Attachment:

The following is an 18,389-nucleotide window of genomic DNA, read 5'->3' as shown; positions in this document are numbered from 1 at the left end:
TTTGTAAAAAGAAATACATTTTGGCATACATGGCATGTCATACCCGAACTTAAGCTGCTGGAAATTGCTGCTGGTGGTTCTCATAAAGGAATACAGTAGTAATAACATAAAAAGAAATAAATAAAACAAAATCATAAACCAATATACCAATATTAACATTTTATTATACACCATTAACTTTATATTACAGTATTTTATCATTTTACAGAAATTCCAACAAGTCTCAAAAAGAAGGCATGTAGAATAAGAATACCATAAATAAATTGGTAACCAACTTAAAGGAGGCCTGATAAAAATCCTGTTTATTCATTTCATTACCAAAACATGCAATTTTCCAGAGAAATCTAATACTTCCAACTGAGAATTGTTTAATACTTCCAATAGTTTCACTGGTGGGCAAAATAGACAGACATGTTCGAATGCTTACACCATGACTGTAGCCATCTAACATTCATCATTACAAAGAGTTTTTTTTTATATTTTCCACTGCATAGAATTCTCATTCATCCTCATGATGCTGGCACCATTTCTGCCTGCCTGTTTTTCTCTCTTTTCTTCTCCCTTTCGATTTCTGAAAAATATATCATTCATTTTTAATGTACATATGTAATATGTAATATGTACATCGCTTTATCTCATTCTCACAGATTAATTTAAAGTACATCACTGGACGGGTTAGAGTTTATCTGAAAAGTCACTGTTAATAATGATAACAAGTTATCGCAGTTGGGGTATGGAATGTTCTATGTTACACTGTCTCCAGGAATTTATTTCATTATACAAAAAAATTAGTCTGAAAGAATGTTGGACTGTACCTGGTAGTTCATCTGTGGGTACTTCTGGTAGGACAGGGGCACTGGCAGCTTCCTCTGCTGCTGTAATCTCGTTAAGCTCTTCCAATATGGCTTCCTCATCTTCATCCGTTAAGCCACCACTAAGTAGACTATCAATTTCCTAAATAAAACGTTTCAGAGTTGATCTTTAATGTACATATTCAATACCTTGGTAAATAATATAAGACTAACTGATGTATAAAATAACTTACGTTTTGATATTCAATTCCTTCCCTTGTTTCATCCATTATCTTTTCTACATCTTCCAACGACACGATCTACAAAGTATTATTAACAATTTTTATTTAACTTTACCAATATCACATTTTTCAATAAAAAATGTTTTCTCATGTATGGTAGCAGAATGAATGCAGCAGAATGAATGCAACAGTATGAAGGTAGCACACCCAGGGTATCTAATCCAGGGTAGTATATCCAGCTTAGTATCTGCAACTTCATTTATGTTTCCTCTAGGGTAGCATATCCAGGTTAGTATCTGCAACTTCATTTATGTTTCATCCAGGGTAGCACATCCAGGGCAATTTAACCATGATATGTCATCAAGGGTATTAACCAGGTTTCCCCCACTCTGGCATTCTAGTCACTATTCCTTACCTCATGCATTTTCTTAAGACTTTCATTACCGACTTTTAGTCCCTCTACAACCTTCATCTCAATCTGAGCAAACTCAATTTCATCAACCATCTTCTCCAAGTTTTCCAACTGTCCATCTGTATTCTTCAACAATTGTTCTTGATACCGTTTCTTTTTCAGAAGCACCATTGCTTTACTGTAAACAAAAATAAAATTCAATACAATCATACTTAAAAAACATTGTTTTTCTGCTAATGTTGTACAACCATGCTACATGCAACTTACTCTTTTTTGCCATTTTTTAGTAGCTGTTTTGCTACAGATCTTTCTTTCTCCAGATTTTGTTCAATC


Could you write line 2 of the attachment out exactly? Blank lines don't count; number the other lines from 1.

TTTGTAAAAAGAAATACATTTTGGCATACATGGCATGTCATACCCGAACTTAAGCTGCTGGAAATTGCTGCTGGTGGTTCTCATAAAGGAATACAGTAGTAATAACATAAAAAGAAATAAATAAAACAAAATCATAAACCAATATACCAATATTAACATTTTATTATACACCATTAACTTTATATTACAGTATTTTATCATTTTACAGAAATTCCAACAAGTCTCAAAAAGAAGGCATGTAGAATAAGAATACCATAAATAAATTGGTAACCAACTTAAAGGAGGCCTGATAAAAATCCTGTTTATTCATTTCATTACCAAAACATGCAATTTTCCAGAGAAATCTAATACTTCCAACTGAGAATTGTTTAATACTTCCAATAGTTTCACTGGTGGGCAAAATAGACAGACATGTTCGAATGCTTACACCATGACTGTAGCCATCTAACATTCATCATTACAAAGAGTTTTTTTTTATATTTTCCACTGCATAGAATTCTCATTCATCCTCATGATGCTGGCACCATTTCTGCCTGCCTGTTTTTCTCTCTTTTCTTCTCCCTTTCGATTTCTGAAAAATATATCATTCATTTTTAATGTACATATGTAATATGTAATATGTACATCGCTTTATCTCATTCTCACAGATTAATTTAAAGTACATCACTGGACGGGTTAGAGTTTATCTGAAAAGTCACTGTTAATAATGATAACAAGTTATCGCAGTTGGGGTATGGAATGTTCTATGTTACACTGTCTCCAGGAATTTATTTCATTATACAAAAAAATTAGTCTGAAAGAATGTTGGACTGTACCTGGTAGTTCATCTGTGGGTACTTCTGGTAGGACAGGGGCACTGGCAGCTTCCTCTGCTGCTGTAATCTCGTTAAGCTCTTCCAATATGGCTTCCTCATCTTCATCCGTTAAGCCACCACTAAGTAGACTATCAATTTCCTAAATAAAACGTTTCAGAGTTGATCTTTAATGTACATATTCAATACCTTGGTAAATAATATAAGACTAACTGATGTATAAAATAACTTACGTTTTGATATTCAATTCCTTCCCTTGTTTCATCCATTATCTTTTCTACATCTTCCAACGACACGATCTACAAAGTATTATTAACAATTTTTATTTAACTTTACCAATATCACATTTTTCAATAAAAAATGTTTTCTCATGTATGGTAGCAGAATGAATGCAGCAGAATGAATGCAACAGTATGAAGGTAGCACACCCAGGGTATCTAATCCAGGGTAGTATATCCAGCTTAGTATCTGCAACTTCATTTATGTTTCCTCTAGGGTAGCATATCCAGGTTAGTATCTGCAACTTCATTTATGTTTCATCCAGGGTAGCACATCCAGGGCAATTTAACCATGATATGTCATCAAGGGTATTAACCAGGTTTCCCCCACTCTGGCATTCTAGTCACTATTCCTTACCTCATGCATTTTCTTAAGACTTTCATTACCGACTTTTAGTCCCTCTACAACCTTCATCTCAATCTGAGCAAACTCAATTTCATCAACCATCTTCTCCAAGTTTTCCAACTGTCCATCTGTATTCTTCAACAATTGTTCTTGATACCGTTTCTTTTTCAGAAGCACCATTGCTTTACTGTAAACAAAAATAAAATTCAATACAATCATACTTAAAAAACATTGTTTTTCTGCTAATGTTGTACAACCATGCTACATGCAACTTACTCTTTTTTGCCATTTTTTAGTAGCTGTTTTGCTACAGATCTTTCTTTCTCCAGATTTTGTTCAATC